“It did happen a few weeks ago with a friend of mine”, says Otto Vanagt of the Brussels skate crew BXL Street’rs. “He went to retrieve it, because he absolutely wanted his board back.” Vanagt has been there once, but he doesn’t think he will be going back very often. “The plans looked okay, but in reality it is a disappointment. The location is nice, but it’s too far from the city to go skating for a whole day.” The park is also rather modest in size, says Yves Tchao of Ride All Day. “Brussels actually needs a park of at least 2,000 square meters, or several parks of 1,000 square meters.”

Pim Notebaert, himself skater, at the time one of the builders of the bowl at Allee du Kaai and nowadays full-time concrete sculptor of skateparks all over Europe, is mainly concerned by the park’s structure. “The bowl itself is okay, but you can see that the ledges and rails were built by people who do not have much experience.” The park was nevertheless designed by Pierre Jambé of Antidote, an old hand at designing skateparks. “His design was great,” Notebaert nods. “But the installers didn’t follow up on everything. When we build a park, we adjust according to what we sense from our experience.”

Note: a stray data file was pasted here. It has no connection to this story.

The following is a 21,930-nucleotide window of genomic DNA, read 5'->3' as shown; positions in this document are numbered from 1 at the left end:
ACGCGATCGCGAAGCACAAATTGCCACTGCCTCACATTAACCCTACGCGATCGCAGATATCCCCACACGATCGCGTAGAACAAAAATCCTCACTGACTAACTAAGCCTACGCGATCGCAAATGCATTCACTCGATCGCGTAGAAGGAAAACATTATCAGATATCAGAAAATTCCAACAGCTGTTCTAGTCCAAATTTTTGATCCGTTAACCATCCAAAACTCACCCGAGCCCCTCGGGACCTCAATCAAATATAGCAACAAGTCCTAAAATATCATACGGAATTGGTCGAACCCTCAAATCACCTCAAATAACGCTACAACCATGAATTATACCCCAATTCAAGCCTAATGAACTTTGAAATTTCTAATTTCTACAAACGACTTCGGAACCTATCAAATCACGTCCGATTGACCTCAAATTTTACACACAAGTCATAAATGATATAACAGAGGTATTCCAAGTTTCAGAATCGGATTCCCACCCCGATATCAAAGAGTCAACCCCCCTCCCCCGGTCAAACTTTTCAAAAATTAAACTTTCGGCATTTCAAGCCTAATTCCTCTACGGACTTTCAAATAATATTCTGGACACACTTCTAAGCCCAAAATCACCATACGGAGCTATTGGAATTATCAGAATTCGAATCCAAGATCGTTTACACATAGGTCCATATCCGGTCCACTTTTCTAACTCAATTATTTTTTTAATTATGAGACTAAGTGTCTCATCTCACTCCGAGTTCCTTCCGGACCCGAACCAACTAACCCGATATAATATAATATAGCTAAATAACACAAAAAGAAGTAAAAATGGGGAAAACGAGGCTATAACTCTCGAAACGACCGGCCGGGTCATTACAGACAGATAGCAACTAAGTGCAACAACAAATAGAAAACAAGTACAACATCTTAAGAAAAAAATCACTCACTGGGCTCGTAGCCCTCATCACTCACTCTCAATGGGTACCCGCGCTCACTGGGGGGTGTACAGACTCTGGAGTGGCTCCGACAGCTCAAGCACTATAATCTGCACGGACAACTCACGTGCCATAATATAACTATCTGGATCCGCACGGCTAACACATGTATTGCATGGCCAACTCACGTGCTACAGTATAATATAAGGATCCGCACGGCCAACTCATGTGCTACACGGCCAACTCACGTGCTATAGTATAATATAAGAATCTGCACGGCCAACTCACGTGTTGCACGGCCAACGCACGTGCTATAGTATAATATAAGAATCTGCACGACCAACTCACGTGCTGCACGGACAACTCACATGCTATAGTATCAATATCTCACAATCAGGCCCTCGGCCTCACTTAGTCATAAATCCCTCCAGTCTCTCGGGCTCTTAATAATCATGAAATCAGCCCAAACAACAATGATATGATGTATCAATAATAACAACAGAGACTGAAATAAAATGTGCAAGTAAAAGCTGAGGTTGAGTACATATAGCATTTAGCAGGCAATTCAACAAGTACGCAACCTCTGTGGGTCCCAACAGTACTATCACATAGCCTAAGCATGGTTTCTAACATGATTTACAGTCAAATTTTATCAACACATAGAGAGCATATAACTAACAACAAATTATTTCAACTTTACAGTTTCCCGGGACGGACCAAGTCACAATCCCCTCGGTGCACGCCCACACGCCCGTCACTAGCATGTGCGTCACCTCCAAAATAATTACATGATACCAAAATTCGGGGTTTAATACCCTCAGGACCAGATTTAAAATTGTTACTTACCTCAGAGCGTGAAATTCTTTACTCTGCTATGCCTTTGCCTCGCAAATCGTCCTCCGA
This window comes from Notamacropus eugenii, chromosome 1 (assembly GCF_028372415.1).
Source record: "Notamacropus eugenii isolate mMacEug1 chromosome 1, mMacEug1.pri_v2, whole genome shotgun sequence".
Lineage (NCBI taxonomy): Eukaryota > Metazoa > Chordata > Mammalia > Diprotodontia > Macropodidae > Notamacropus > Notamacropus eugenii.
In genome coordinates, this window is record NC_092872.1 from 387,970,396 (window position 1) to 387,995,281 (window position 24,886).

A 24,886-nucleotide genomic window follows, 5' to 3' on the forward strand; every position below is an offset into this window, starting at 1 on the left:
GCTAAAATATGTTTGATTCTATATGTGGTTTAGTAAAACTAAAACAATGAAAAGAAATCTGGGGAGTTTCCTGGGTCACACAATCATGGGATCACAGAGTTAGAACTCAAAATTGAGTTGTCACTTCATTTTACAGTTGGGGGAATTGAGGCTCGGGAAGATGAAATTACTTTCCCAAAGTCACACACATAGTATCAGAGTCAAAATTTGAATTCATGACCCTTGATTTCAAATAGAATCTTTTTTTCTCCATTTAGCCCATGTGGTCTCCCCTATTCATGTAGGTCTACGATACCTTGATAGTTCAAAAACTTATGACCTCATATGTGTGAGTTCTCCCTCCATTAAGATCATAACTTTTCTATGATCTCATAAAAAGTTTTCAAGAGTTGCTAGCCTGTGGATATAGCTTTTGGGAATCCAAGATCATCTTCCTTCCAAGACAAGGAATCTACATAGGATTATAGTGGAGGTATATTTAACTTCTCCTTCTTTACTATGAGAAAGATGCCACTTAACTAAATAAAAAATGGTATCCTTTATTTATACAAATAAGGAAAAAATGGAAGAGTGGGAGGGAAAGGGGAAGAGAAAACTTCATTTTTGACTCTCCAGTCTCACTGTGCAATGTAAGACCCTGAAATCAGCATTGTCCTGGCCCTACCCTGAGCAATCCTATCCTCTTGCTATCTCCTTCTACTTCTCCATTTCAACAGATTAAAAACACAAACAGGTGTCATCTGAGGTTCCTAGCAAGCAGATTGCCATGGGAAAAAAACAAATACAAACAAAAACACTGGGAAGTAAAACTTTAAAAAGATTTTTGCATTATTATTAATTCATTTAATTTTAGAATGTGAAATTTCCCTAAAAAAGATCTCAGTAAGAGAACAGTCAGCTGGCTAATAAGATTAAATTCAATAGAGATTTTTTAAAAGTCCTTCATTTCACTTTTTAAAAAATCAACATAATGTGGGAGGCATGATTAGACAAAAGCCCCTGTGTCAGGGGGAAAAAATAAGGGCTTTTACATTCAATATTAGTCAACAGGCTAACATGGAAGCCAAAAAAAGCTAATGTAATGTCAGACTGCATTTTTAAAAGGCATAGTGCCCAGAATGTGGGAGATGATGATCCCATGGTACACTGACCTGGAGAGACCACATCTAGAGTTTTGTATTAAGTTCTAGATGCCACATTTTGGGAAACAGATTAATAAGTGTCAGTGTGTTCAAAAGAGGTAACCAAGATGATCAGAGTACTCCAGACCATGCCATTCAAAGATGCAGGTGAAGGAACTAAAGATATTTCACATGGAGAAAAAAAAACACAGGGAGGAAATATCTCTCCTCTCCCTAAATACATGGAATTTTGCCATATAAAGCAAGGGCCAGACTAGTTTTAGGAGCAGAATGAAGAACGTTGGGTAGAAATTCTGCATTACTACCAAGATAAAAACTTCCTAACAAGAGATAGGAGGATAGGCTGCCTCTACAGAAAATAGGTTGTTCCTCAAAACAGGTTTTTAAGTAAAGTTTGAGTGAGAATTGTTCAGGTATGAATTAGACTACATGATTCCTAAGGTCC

Notebaert also regrets that the contractor for the skatepark, the company Hertsens, has gone into business with a Spanish skatepark builder, iO Skateparks & Ramps, while there is just as much talent in Belgium. What makes Belgians so good? Pioneers such as Concrete Flow and Concrete Dreams, which is responsible, among other things, for the construction of the skatepark in Mechelen. They also lent their expertise to Byrrrh & Skate and gave Notebaert a hand at Allee du Kaai. “You have to build with passion and vision,” he says. “But most of all, you have to feed back to the local skate community, understand the needs and desires and involve them in the construction.”

This did not happen in Heembeek, say Una Kreso and Annelien Snyers from BX’elles. “We feel like there’s not enough listening,” says Snyers. “It’s true that there isn’t a single point of contact in the skate community. But speak to one skater, and it goes around like wildfire. For example, that we didn’t know the skatepark was opening this week says it all.” Kreso nods. “There was funding, there was an effort, that is nice, but a crucial step was skipped.”